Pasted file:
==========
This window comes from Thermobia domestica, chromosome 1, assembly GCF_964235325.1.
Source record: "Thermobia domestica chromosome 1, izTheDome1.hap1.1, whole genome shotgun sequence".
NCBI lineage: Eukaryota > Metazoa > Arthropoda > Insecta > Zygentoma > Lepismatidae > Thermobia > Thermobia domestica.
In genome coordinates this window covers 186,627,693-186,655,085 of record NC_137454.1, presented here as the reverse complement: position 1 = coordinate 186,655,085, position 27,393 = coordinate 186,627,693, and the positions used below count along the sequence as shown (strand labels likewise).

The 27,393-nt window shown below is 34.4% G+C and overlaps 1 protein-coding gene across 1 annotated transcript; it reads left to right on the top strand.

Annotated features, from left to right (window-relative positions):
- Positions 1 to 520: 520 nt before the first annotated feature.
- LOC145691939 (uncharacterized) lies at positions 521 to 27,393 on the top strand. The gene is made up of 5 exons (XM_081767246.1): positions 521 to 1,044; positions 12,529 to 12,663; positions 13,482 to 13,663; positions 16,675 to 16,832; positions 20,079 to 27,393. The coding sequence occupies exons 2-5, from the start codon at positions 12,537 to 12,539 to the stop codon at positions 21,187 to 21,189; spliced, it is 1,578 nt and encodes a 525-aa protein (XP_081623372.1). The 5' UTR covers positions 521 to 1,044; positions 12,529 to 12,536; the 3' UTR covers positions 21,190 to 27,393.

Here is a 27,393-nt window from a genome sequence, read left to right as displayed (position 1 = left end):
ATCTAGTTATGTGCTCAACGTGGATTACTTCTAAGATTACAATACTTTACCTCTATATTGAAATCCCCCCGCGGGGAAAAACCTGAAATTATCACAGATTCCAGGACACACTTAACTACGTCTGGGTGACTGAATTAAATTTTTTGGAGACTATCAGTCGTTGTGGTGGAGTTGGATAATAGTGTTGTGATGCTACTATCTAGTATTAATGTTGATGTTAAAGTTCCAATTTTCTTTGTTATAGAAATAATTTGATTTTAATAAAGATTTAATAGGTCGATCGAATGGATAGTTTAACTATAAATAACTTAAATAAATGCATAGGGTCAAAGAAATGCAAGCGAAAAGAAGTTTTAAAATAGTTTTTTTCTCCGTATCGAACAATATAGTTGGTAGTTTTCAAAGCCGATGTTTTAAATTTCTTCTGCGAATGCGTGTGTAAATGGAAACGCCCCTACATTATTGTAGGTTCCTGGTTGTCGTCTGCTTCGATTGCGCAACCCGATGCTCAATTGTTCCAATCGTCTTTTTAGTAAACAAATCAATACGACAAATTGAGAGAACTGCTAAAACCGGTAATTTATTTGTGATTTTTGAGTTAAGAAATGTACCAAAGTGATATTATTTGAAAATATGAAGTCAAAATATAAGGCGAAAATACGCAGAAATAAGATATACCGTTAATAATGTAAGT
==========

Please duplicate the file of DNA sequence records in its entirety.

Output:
This window comes from Thermobia domestica, chromosome 1, assembly GCF_964235325.1.
Source record: "Thermobia domestica chromosome 1, izTheDome1.hap1.1, whole genome shotgun sequence".
NCBI lineage: Eukaryota > Metazoa > Arthropoda > Insecta > Zygentoma > Lepismatidae > Thermobia > Thermobia domestica.
In genome coordinates this window covers 186,627,693-186,655,085 of record NC_137454.1, presented here as the reverse complement: position 1 = coordinate 186,655,085, position 27,393 = coordinate 186,627,693, and the positions used below count along the sequence as shown (strand labels likewise).

The 27,393-nt window shown below is 34.4% G+C and overlaps 1 protein-coding gene across 1 annotated transcript; it reads left to right on the top strand.

Annotated features, from left to right (window-relative positions):
- Positions 1 to 520: 520 nt before the first annotated feature.
- LOC145691939 (uncharacterized) lies at positions 521 to 27,393 on the top strand. The gene is made up of 5 exons (XM_081767246.1): positions 521 to 1,044; positions 12,529 to 12,663; positions 13,482 to 13,663; positions 16,675 to 16,832; positions 20,079 to 27,393. The coding sequence occupies exons 2-5, from the start codon at positions 12,537 to 12,539 to the stop codon at positions 21,187 to 21,189; spliced, it is 1,578 nt and encodes a 525-aa protein (XP_081623372.1). The 5' UTR covers positions 521 to 1,044; positions 12,529 to 12,536; the 3' UTR covers positions 21,190 to 27,393.

Here is a 27,393-nt window from a genome sequence, read left to right as displayed (position 1 = left end):
ATCTAGTTATGTGCTCAACGTGGATTACTTCTAAGATTACAATACTTTACCTCTATATTGAAATCCCCCCGCGGGGAAAAACCTGAAATTATCACAGATTCCAGGACACACTTAACTACGTCTGGGTGACTGAATTAAATTTTTTGGAGACTATCAGTCGTTGTGGTGGAGTTGGATAATAGTGTTGTGATGCTACTATCTAGTATTAATGTTGATGTTAAAGTTCCAATTTTCTTTGTTATAGAAATAATTTGATTTTAATAAAGATTTAATAGGTCGATCGAATGGATAGTTTAACTATAAATAACTTAAATAAATGCATAGGGTCAAAGAAATGCAAGCGAAAAGAAGTTTTAAAATAGTTTTTTTCTCCGTATCGAACAATATAGTTGGTAGTTTTCAAAGCCGATGTTTTAAATTTCTTCTGCGAATGCGTGTGTAAATGGAAACGCCCCTACATTATTGTAGGTTCCTGGTTGTCGTCTGCTTCGATTGCGCAACCCGATGCTCAATTGTTCCAATCGTCTTTTTAGTAAACAAATCAATACGACAAATTGAGAGAACTGCTAAAACCGGTAATTTATTTGTGATTTTTGAGTTAAGAAATGTACCAAAGTGATATTATTTGAAAATATGAAGTCAAAATATAAGGCGAAAATACGCAGAAATAAGATATACCGTTAATAATGTAAGT